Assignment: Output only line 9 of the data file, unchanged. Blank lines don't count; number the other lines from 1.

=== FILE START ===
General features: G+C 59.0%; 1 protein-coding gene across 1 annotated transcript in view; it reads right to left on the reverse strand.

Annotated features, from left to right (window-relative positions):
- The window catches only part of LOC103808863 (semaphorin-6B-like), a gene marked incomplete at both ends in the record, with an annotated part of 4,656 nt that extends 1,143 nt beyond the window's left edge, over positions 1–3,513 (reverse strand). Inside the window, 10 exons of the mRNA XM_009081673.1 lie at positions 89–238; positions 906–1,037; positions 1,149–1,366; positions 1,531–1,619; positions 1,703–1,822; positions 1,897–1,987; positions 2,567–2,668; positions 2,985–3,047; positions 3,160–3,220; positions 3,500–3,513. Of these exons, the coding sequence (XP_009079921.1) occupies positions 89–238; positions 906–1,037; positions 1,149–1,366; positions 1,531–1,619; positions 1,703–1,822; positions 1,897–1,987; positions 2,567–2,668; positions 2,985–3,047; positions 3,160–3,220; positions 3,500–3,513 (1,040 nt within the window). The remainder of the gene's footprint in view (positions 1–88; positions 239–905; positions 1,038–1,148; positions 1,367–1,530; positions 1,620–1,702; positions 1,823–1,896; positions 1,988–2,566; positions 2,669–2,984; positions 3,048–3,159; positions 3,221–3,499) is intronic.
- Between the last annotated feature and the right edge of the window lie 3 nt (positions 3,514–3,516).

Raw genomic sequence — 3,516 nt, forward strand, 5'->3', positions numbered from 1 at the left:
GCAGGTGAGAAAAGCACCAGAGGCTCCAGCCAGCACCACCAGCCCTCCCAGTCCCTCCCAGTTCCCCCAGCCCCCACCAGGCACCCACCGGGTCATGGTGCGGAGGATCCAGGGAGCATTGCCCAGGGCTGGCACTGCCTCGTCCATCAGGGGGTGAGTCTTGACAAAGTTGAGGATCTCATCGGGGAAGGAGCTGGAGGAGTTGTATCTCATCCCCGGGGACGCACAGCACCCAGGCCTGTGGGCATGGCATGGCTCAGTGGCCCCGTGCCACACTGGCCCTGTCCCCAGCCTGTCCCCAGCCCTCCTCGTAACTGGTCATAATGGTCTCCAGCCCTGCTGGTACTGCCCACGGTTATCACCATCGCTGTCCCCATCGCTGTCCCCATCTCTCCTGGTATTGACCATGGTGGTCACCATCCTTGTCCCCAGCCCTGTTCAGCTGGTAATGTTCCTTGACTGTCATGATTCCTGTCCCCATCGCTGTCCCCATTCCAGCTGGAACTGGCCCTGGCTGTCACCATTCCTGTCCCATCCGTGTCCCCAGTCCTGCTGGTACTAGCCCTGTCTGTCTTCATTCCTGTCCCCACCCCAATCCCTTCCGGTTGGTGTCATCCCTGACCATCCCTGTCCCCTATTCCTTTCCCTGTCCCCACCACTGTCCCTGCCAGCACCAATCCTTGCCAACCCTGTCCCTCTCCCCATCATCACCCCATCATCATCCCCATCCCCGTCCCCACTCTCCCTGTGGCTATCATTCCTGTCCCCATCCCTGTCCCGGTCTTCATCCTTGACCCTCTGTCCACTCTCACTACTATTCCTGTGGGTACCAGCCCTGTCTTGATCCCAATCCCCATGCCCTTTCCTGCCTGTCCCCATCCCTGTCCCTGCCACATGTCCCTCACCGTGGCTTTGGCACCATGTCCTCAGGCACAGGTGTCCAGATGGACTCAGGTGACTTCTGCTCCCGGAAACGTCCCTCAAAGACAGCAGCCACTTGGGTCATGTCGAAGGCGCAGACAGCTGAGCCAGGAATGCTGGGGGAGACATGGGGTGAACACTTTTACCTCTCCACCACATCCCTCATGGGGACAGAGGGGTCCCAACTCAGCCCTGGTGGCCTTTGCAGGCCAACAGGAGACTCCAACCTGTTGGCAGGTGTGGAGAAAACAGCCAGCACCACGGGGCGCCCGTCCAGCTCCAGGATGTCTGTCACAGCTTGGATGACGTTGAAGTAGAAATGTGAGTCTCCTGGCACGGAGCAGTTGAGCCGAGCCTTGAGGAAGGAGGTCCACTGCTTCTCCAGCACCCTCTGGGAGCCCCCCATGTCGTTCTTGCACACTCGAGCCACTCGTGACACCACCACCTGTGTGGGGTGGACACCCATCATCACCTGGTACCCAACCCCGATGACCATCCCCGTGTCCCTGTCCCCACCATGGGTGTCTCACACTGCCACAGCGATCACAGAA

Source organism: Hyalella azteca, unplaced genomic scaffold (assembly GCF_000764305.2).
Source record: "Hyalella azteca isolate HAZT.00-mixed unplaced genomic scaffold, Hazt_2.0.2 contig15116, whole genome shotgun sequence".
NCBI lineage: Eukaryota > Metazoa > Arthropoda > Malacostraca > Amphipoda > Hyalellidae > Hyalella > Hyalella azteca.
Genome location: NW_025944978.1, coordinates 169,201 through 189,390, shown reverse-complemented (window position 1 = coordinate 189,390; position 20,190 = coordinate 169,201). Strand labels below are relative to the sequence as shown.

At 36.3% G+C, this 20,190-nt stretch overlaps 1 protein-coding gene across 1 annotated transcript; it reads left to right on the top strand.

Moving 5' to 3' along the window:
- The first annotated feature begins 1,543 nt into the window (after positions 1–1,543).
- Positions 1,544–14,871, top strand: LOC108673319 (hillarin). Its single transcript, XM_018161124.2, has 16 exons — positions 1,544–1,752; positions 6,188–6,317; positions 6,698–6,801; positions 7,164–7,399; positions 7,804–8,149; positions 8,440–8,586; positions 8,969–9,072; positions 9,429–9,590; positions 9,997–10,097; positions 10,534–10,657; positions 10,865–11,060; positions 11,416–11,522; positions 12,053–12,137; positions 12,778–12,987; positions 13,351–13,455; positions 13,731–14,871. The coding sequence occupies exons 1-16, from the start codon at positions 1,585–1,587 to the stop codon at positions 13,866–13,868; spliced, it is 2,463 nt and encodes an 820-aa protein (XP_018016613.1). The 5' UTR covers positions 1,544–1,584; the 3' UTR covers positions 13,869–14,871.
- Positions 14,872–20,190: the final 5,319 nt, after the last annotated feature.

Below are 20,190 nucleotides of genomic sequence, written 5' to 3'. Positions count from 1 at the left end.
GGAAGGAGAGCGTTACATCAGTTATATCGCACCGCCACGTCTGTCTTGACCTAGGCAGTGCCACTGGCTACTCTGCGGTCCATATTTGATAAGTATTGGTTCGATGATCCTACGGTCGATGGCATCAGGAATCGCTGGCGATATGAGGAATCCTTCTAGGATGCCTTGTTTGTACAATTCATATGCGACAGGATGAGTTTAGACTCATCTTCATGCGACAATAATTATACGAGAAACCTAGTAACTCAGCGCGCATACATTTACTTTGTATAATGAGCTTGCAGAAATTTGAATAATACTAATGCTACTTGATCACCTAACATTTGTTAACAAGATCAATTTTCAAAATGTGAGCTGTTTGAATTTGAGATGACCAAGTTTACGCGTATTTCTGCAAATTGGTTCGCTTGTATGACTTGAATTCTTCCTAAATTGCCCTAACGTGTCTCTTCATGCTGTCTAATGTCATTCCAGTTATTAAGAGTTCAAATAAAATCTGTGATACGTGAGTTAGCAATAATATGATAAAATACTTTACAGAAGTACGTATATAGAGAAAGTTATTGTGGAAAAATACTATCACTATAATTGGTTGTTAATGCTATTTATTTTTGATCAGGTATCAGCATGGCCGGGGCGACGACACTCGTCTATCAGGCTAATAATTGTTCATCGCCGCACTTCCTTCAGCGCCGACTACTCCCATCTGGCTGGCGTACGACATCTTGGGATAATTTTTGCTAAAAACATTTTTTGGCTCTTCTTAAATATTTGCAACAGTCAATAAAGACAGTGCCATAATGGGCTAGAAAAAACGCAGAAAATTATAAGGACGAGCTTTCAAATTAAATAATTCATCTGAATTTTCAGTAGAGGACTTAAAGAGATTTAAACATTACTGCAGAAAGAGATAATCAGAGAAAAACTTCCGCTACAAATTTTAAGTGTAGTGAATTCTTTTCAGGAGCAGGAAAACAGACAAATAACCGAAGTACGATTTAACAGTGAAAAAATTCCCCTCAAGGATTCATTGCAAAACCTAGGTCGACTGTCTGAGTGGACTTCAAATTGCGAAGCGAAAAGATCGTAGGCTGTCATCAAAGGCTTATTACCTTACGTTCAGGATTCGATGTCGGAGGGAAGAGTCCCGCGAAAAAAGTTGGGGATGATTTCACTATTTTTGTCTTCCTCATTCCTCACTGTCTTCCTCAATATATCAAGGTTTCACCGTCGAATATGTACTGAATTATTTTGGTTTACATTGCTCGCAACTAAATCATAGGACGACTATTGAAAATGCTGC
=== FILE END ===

NCBI lineage: Eukaryota > Metazoa > Arthropoda > Malacostraca > Amphipoda > Hyalellidae > Hyalella > Hyalella azteca.